Forward with focus
As the Membership Focus Group gathers opinions about the future of Freemasonry and proposals circulate about the combination of the four masonic charities, Pro Grand Master Peter Lowndes looks ahead
Over the past forty-odd years we have fought hard to ensure that our public image is continually improving. It would be ridiculous to claim that we have won all these battles or that we have convincingly won the war, but we have undoubtedly made significant progress in many areas. We will not be giving up on any of these battles, but in addition we are very much concentrating our efforts on knowing as much as possible about our membership, and what we can do to stabilise numbers and increasingly attract high-quality members.
The Membership Focus Group (MFG) has made great strides in gathering essential information and assessing membership trends. We are presently considering governance, leadership, image and branding needs, as well as recruitment and retrieval – all vital to the success of any organisation.
The MFG is keen to have the views of members on a number of subjects essential to the future of the Craft and is setting up a series of surveys to be conducted over the coming months that will allow all members to express their views. So far, I understand that more than 7,400 members have signed up and I encourage more to do so.
Some ideas put forward may appear trivial, but it is so often something apparently trivial that introduces a debate that widens and becomes a cornerstone. One such idea came from a chance comment from a Deputy Provincial Grand Master about the word ‘recruitment’ having connotations of press-ganging into the services. Rather than talking about recruiting new members, why not think about ‘attracting’ them? This may appear to be just semantics, but I believe it is rather more than that and could be very relevant.
The point I am making is that nobody should consider any idea too small to put forward. The worst that can happen is that it is not implemented – you won’t be demoted! A word of warning on this: I will be hugely unpopular with the Grand Secretary if his department is flooded with emails, so please express your ideas by using the free text boxes that will be incorporated into future surveys.
Modernising the Charities
Another area in which there has been much activity is the organisation of our four main charities. In 2008 several PGMs made representations to the Rulers about how they would like to see the charities modernised. A Grand Master’s Council Charity Committee was set up under the chairmanship of the Deputy Grand Master, at that time myself but soon to be Jonathan Spence, who has overseen the vast majority of the Committee’s work. The charities themselves had already made an important start by agreeing to come together under one roof and they are, of course, now all in Freemasons’ Hall in London.
The Committee has been working extremely hard, together with the charity presidents and their chief executives, to come forward with a formula that will suit the charities for many years to come.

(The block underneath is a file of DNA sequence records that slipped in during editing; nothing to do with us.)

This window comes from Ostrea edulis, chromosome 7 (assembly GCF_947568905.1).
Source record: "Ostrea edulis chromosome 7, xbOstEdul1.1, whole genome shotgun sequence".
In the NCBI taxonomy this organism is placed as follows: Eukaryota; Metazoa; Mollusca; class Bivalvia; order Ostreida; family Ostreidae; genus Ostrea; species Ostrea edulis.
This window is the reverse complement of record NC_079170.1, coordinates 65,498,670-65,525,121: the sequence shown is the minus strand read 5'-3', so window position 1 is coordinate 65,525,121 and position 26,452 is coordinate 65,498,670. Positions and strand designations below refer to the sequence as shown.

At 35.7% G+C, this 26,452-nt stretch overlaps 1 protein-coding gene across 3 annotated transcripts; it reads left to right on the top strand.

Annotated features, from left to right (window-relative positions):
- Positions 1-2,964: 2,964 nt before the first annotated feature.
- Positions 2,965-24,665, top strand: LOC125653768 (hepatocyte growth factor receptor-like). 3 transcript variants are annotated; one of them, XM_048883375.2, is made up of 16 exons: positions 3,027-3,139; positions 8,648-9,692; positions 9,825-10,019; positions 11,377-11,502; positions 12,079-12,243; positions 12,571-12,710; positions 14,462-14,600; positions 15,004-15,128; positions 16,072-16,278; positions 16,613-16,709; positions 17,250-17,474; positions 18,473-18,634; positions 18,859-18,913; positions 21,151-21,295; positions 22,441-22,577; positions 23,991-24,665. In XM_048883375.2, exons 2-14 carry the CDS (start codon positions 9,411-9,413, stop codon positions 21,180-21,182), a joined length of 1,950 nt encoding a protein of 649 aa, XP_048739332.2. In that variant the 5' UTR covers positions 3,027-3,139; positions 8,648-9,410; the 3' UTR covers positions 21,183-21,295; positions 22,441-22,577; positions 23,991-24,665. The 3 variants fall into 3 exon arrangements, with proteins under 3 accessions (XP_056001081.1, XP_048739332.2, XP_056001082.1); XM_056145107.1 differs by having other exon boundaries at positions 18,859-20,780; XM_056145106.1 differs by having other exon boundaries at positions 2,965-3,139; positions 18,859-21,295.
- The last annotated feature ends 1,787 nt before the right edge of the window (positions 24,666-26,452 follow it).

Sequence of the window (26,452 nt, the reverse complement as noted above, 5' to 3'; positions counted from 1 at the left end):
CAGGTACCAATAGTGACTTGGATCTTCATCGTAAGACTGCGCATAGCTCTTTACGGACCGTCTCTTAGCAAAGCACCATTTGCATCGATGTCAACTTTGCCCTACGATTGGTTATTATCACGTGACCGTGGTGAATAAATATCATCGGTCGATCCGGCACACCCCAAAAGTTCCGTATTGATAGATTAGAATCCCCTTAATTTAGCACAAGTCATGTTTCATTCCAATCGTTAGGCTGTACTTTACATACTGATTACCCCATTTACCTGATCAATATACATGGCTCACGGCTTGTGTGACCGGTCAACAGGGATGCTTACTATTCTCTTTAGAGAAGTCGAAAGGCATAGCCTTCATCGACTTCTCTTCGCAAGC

I am pleased to announce that the Grand Master has now received a comprehensive briefing on the review that has taken place, as have the Metropolitan, Provincial and District Grand Masters. This is the first major review to have taken place since the Bagnall Report of forty-one years ago.
The Grand Master and all those who have been briefed have given their full support to the proposal to consolidate the four existing main charities into a new overarching charity, managed by a single board of trustees under a single chief executive officer, with a single team of staff. Further details will be made available via the individual charities, Provincial and District Grand Masters, and through future editions of Freemasonry Today.
At the Annual General Meeting of the Grand Charity, to be held in conjunction with the September 2015 Quarterly Communication of Grand Lodge, members, after a period of consultation, will be invited to endorse the proposals in respect of the changes required to the constitution of the Grand Charity. Similar activity will be required at appropriately convened members’ meetings for the Royal Masonic Trust for Girls and Boys, the Royal Masonic Benevolent Institution and the Masonic Samaritan Fund.
The review sets out to ensure that the provision of charitable support remains central to the future of Freemasonry, but is enhanced by moving to a demand-led, whole-family, cradle-to-grave model, which will be more appropriate for the twenty-first century.
‘Some ideas may appear trivial, but it is often something apparently trivial that introduces a debate that widens and becomes a cornerstone.’
The RMTGB Stepping Stones scheme aims to help young people by breaking the link between poverty and the lack of access to education
Through its Stepping Stones scheme, the Royal Masonic Trust for Girls and Boys has recently awarded more than £87,000 to charities across England and Wales. Grants have been given to six organisations that are helping young people to overcome a variety of challenges in innovative ways:
Music First, which delivers volunteer-led music tuition and provides instruments to young people from low-income families.